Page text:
THE Being who has influenced in the most memorable manner the opinions and the fortunes of the human species, is Jesus Christ. At this day, his name is connected with the devotional feelings of two hundred millions of the race of man. The institutions of the most civilized portions of the globe derive their authority from the sanction of his doctrines; he is the hero, the God, of our popular religion. His extraordinary genius, the wide and rapid effect of his unexampled doctrines, his invincible gentleness and benignity, the devoted love borne to him by his adherents, suggested a persuasion to them that he was something divine. The supernatural events which the historians of this wonderful man subsequently asserted to have been connected with every gradation of his career, established the opinion.
His death is said to have been accompanied by an accumulation of tremendous prodigies. Utter darkness fell upon the earth, blotting the noonday sun; dead bodies, arising from their graves, walked through the public streets, and an earthquake shook the astonished city, rending the rocks of the surrounding mountains. The philosopher may attribute the application of these events to the death of a reformer, or the events themselves to a visitation of that universal Pan who
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The thoughts which the word "God" suggests to the human mind are susceptible of as many variations as human minds themselves. The Stoic, the Platonist, and the Epicurean, the Polytheist, the Dualist, and the Trinitarian, differ infinitely in their conceptions of its meaning. They agree only in considering it the most awful and most venerable of names, as a common term devised to express all of mystery, or majesty, or power, which the invisible world contains. And not only has every sect distinct conceptions of the application of this name, but scarcely two individuals of the same sect, who exercise in any degree the freedom of their judgment, or yield themselves with any candour of feeling to the influences of the visible world, find perfect coincidence of opinion to exist between them. It is [interesting] to inquire in what acceptation Jesus Christ employed this term.
We may conceive his mind to have been predisposed on this subject to adopt the opinions of his countrymen. Every human being is indebted for a multitude of his sentiments to the religion of his early years. Jesus Christ probably [studied] the historians of his country with the ardour of a spirit seeking after truth. They were undoubtedly the companions of his childish years, the food and nutriment and materials of his youthful meditations. The Sublime dramatic poem entitled Job had familiarized his imagination with the boldest imagery afforded by the human mind and the material world. Ecclesiastes had diffused a seriousness and solemnity over the frame of his spirit, glowing with youthful hope, and [had] made audible to his listening heart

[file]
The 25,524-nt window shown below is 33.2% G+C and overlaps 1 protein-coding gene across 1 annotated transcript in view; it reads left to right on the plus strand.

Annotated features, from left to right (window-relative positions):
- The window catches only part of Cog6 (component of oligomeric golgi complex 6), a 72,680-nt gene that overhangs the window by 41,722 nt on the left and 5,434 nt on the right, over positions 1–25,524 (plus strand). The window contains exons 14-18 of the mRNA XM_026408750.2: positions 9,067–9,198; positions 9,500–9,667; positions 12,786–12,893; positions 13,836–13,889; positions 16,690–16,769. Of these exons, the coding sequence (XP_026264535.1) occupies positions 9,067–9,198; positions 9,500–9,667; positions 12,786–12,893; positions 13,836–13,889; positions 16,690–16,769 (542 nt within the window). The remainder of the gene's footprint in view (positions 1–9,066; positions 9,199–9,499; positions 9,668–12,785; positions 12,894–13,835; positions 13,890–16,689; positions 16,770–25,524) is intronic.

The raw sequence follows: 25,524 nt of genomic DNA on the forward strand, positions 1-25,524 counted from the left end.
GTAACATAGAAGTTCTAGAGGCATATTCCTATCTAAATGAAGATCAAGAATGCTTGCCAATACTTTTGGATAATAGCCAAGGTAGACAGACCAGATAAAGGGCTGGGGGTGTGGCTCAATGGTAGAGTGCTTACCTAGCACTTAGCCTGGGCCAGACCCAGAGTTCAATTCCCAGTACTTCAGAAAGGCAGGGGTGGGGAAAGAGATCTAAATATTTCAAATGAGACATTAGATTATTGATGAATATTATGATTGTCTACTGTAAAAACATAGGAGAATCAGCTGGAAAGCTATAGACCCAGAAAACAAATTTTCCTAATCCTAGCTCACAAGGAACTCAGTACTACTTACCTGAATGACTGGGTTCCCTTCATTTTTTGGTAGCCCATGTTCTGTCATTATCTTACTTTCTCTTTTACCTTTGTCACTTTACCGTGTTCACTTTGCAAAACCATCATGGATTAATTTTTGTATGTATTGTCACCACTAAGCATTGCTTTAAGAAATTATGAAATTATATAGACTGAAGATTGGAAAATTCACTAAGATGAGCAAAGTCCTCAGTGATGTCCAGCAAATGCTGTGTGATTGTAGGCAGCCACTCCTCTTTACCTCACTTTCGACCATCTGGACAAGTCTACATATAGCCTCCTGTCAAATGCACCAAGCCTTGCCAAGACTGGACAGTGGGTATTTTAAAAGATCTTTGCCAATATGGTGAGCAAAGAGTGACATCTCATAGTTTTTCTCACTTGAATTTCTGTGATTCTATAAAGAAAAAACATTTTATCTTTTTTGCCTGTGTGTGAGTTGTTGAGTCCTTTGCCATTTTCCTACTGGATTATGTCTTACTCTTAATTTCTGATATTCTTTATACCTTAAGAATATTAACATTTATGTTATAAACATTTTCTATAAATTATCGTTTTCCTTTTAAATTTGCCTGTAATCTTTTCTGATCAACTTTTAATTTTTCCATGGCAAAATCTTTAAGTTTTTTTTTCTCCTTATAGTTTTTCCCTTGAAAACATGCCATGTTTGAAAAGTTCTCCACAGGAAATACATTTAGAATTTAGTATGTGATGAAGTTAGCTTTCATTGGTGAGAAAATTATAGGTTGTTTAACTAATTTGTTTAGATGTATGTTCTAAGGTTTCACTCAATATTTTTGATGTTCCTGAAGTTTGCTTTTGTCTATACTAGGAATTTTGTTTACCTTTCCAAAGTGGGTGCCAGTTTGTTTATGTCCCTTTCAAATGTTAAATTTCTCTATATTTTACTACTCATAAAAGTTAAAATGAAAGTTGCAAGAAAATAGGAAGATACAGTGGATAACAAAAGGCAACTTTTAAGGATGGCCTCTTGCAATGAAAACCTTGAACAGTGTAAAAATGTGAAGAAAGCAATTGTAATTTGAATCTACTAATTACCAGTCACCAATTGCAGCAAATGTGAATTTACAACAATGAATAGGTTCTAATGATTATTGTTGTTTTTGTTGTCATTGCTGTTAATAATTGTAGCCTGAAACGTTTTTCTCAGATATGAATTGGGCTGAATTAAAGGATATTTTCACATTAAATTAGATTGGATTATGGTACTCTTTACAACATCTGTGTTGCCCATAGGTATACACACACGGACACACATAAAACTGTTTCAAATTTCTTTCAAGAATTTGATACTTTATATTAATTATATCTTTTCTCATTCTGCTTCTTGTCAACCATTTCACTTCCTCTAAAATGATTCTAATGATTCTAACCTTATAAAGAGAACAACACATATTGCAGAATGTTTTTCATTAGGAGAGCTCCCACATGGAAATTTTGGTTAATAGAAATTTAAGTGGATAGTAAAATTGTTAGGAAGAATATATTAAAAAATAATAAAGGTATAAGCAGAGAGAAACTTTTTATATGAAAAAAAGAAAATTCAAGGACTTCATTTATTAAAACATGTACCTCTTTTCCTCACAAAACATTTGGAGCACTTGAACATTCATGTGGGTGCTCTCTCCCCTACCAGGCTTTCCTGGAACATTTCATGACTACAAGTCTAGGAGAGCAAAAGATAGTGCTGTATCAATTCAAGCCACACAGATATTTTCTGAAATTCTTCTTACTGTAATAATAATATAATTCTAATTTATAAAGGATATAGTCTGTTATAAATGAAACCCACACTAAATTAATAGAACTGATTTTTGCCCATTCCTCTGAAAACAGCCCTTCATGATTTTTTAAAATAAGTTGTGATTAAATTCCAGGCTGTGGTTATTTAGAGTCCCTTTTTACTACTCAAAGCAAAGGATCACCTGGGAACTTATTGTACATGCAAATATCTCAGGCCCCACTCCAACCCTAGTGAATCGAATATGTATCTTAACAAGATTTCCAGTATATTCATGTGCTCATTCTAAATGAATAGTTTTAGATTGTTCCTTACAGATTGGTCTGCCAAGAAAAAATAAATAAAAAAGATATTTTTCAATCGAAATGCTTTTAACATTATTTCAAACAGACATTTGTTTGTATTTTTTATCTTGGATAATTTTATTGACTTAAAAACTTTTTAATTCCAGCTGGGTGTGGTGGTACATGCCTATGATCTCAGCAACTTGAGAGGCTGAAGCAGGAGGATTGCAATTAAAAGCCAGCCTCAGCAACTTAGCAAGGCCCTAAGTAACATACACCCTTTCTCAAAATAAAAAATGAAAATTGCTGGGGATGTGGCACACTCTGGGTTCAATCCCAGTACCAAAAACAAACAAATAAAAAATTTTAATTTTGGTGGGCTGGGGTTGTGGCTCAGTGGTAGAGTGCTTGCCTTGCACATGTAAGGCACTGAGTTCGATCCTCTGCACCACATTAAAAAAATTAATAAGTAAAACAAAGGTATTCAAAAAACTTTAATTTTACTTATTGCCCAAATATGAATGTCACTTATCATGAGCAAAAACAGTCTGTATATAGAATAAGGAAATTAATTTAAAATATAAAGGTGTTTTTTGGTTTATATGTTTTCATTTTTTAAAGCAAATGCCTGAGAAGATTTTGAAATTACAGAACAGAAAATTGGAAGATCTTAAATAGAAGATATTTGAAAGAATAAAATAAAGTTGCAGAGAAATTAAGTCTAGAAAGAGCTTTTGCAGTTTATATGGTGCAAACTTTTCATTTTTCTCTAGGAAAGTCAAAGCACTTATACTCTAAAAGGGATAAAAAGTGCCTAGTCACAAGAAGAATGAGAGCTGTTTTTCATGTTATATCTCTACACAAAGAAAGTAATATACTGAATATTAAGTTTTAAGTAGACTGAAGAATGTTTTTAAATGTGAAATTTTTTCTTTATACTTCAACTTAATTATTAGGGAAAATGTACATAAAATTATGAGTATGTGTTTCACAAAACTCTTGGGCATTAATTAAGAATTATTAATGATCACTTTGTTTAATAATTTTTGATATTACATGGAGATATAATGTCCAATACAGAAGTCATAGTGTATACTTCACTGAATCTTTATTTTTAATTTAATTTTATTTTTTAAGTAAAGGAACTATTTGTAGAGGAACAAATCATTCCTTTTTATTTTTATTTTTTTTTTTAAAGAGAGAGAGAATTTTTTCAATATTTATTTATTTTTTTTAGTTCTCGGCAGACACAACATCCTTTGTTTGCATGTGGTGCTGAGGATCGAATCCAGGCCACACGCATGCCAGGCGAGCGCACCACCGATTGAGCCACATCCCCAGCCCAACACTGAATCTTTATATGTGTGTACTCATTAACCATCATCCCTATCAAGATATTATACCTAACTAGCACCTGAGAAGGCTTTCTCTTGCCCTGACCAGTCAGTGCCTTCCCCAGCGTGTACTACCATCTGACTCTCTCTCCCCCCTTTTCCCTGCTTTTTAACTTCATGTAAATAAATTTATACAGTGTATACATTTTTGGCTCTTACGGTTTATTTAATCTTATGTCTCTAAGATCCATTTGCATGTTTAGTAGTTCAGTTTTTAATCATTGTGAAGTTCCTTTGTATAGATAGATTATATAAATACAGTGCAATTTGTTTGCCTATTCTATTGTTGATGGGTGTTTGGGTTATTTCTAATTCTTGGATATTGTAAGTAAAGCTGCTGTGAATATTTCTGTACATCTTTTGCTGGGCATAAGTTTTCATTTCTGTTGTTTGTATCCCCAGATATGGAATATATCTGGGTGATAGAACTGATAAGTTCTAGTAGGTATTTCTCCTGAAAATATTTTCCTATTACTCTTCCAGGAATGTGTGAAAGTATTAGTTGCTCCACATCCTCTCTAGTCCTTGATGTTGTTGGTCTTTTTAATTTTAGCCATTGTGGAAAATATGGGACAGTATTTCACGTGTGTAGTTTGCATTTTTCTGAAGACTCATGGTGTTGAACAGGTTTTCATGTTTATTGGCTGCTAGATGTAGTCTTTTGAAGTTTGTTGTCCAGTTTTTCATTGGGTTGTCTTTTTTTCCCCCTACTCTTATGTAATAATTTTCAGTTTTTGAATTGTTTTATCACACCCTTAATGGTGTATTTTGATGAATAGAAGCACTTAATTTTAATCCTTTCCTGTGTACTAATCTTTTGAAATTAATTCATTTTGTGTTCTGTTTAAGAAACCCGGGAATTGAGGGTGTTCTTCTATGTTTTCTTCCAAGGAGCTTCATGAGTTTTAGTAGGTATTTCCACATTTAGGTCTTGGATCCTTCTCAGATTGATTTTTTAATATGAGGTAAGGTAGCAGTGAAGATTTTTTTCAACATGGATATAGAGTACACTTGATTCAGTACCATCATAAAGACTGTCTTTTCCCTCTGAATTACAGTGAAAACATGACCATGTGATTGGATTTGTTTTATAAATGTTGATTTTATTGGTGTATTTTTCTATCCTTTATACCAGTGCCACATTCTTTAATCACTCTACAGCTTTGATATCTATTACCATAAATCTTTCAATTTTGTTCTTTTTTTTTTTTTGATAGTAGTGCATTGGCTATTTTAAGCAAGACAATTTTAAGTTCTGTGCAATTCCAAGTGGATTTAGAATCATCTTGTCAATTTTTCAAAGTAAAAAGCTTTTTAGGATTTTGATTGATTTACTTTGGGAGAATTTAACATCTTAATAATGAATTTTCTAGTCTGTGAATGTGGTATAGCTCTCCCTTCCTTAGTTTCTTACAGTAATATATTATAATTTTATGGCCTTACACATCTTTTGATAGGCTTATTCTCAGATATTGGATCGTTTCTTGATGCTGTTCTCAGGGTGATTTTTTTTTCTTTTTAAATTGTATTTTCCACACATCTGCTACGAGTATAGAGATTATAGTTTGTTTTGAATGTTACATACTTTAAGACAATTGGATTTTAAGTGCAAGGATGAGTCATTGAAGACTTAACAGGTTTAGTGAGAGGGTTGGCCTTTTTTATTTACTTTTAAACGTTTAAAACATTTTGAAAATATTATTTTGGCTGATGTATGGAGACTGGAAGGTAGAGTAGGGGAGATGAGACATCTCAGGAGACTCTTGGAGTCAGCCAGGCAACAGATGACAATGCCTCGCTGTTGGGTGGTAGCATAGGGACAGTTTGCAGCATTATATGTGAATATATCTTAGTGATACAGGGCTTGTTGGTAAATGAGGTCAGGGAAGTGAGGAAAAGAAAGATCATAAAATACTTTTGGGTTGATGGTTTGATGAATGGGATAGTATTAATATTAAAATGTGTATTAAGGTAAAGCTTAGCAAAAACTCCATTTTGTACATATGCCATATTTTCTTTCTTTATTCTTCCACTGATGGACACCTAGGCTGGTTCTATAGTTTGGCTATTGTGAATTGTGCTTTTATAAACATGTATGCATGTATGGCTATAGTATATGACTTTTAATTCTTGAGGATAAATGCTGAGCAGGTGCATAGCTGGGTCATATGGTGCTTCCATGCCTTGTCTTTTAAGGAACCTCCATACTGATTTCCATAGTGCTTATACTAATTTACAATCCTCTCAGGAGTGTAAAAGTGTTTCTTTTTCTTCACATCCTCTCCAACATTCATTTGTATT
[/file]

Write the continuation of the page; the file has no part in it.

"The still, sad music of humanity,
Not harsh or grating, but of ample power
To chasten and subdue."
He had contemplated this name as having been profanely perverted to the sanctioning of the most enormous and abominable crimes. We can distinctly trace, in the tissue of his doctrines, the persuasion that God is some universal Being, differing from man and the mind of man. According to Jesus Christ, God is neither the Jupiter, who sends rain upon the earth; nor the Venus, through whom all living things are produced; nor the Vulcan, who presides over the terrestrial element of fire; nor the Vesta, that preserves the light which is enshrined in the sun and moon and stars. He is neither the Proteus nor the Pan of the material world. But the word God, according to the acceptation of Jesus Christ, unites all the attributes which these denominations contain and is the [interpoint] and over-ruling Spirit of all the energy and wisdom included within the circle of existing things. It is important to observe that the...